Jet-Setting Your Way to Healthier Skin


EDGE Media Network Contributor

Friday January 18, 2013

Winter is a great time to travel but changes in climate and humidity can put additional stress on your skin. Dermatologist Dr. Rebecca Baxt shares must-know travel tips for EDGE readers that will keep you looking fresh.

Dr. Baxt claims that the re-circulated air on planes is five times drier than the desert and the lack of humidity causes loss of moisturizer. The air inside the cabin of a plane usually has a humidity level of 10 to 20 percent - much lower than a comfortable typical indoor humidity of 30 to 65 percent. All of which combines to equal skin desperately in need of moisture.

"Most people realize that flying can cause skin to dry out and breakout, but they may not know why," says Dr. Baxt. "Whenever the environment is moisture-free, such as with re-circulated air in a plane cabin - the air actually draws moisture from wherever it can, including the skin. Dry skin will tend to get drier and oily skin will become more oily to compensate for dehydration."

Dr. Baxt recommends the following travel itinerary for your skin whether you're taking a quick weekend getaway or going for the long haul:

Flying the Skin-Friendly Skies

Un-Happy Hour: Don't Drink Alcohol on the Plane
While you may want to kick off your holiday with a tour of the beverage cart, remember that alcohol will dehydrate you. Drink water or read a magazine or book. Having something to distract you will help relax you as much if not more than a glass of wine. If you just can't pass it up, drink lots of water afterward.

Bring a Hydrating Mist for In-Flight Treatment
A hydrating mist is perfect for in flight application. Spray a couple of pumps onto your face for instant hydration. It also feels great and helps cool you down if you're on a warm airplane. If you're seated in Economy, just be wary of spraying your neighbor.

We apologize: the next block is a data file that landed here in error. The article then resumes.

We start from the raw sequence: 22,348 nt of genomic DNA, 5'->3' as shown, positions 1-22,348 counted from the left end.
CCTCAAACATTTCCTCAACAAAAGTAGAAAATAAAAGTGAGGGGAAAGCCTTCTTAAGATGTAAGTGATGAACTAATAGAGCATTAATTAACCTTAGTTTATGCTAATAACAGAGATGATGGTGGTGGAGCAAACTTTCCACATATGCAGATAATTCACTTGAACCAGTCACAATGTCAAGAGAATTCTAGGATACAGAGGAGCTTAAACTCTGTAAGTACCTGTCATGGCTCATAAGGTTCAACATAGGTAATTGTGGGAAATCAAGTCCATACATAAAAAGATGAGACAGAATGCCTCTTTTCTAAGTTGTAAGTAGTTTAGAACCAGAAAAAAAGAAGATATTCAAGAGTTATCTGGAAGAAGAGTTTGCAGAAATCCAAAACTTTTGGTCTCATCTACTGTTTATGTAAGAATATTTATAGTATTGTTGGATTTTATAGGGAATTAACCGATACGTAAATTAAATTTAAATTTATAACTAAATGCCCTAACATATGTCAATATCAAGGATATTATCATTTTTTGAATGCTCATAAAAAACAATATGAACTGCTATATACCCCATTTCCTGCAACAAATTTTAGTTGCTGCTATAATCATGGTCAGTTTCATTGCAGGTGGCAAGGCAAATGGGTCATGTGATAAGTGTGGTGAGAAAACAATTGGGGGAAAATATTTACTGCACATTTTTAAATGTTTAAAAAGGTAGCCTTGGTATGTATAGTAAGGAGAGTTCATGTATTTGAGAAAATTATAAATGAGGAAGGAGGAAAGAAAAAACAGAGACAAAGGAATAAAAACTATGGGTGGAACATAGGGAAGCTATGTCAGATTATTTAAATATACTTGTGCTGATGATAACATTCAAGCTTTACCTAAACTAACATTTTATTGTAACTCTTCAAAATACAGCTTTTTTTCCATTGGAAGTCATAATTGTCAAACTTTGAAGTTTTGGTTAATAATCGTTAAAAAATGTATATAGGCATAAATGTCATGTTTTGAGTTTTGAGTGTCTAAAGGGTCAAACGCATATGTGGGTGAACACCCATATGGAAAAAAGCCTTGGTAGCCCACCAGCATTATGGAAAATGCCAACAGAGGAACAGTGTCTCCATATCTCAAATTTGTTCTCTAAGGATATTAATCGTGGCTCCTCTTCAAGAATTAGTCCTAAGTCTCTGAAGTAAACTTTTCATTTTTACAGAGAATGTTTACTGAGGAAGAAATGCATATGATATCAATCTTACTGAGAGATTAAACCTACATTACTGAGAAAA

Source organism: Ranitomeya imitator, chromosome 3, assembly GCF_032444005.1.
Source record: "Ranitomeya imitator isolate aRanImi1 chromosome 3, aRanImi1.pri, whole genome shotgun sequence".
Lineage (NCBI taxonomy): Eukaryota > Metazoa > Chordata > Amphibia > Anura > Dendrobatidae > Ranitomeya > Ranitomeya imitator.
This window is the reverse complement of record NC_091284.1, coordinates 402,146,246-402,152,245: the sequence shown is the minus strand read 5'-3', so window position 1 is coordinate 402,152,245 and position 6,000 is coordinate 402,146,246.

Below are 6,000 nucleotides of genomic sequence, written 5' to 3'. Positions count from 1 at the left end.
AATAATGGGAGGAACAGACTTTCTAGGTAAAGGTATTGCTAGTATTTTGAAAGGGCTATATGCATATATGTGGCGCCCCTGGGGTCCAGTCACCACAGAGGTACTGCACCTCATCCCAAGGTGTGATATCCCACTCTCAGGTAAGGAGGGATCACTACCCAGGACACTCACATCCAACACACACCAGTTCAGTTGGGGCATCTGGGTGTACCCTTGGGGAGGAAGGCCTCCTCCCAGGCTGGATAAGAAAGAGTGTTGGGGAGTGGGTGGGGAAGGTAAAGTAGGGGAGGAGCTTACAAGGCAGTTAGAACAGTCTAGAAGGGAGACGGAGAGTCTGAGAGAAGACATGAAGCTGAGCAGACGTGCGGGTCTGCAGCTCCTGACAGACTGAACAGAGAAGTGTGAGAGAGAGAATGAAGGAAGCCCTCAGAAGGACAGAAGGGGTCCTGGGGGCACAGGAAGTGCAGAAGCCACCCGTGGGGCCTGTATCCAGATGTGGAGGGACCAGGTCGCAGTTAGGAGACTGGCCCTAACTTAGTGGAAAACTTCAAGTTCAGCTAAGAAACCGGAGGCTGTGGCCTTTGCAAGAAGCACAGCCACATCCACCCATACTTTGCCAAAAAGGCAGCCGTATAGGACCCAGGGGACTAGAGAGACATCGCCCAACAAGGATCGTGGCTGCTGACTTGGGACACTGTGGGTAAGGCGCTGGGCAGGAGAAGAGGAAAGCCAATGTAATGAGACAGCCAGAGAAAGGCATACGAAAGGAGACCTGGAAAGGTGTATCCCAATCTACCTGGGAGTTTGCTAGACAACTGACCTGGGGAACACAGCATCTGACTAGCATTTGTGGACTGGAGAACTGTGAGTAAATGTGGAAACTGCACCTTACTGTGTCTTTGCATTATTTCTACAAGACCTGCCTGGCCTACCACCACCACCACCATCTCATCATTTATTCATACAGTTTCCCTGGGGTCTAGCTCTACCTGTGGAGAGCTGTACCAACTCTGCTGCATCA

Skip the Salty Snacks
Airport food is not very skin-friendly. Peanuts and pretzels may look delicious but salt can cause swelling. Snack on fruits and vegetables like carrots and apples, which are filled with water.

Puffy Eyes
Jet lag always shows through your skin but mostly in the eyes. Lack of sleep can have you looking sleepy and puffy. Don't forget to stash an eye cream that contains caffeine for that quick "pick-me-up." Another option is to carry green tea bags with you on the plane. A half-hour before landing, ask the flight attendant for hot water and soak for a few minutes. Add ice to cool down the bags, and apply cool green tea bags to your eyelids before landing. The green tea has antioxidants and anti-inflammatories to decrease puffiness so you'll look your best when you land.

Weather Proof Your Skincare Products
Pick and pack skin products based on the climate of your destination. When going to a warm, humid destination, pay extra attention to exfoliation in order to reduce the dead skin cells trapped by excess moisture. Also pack a cleanser with salicylic acid.

If Aspen or Vail is your destination this holiday, it's all about deep moisture when it comes to locations that have low temperatures and high altitudes. To function properly, the epidermis needs to maintain a certain moisture level; in the winter, low temperatures, low humidity and strong winds deplete skin of its natural protective barrier, allowing that level to drop.

No matter where you're headed, remember one last tip: sunscreen should always be the first thing you throw in your bag.

Hotel Beauty Products: You Play You Pay
Travelers often break out when they're on vacation because hotel products are typically made for people with normal to dry skin. In lieu of using hotel toiletries while traveling, consider packing a few key essentials.

Just For Men
Men tend to get very dry skin since they often don't moisturize as part of their daily routine, and soaps marketed to men tend to be very harsh and drying. Make sure to moisturize when you step out of the shower with a good body lotion. Men can often have trouble with razor rash and ingrown hairs on the neck. Try shaving with the grain not against, and choose a mild, unscented shaving cream . Aftershaves with benzoyl peroxide or topical antibiotics by prescription can also help.

About Rebecca Baxt, M.D.
Rebecca Baxt, M.D., MBA, FAAD is a Board Certified Dermatologist specializing in both cosmetic and general dermatology for adults and children. She is a fellow of the American Academy of Dermatology, a member of the American Society for Dermatologic Surgery, New Jersey State Medical Society, Bergen County Medical Society, and the Dermatological Society of Greater New York, as well as the American Medical Association.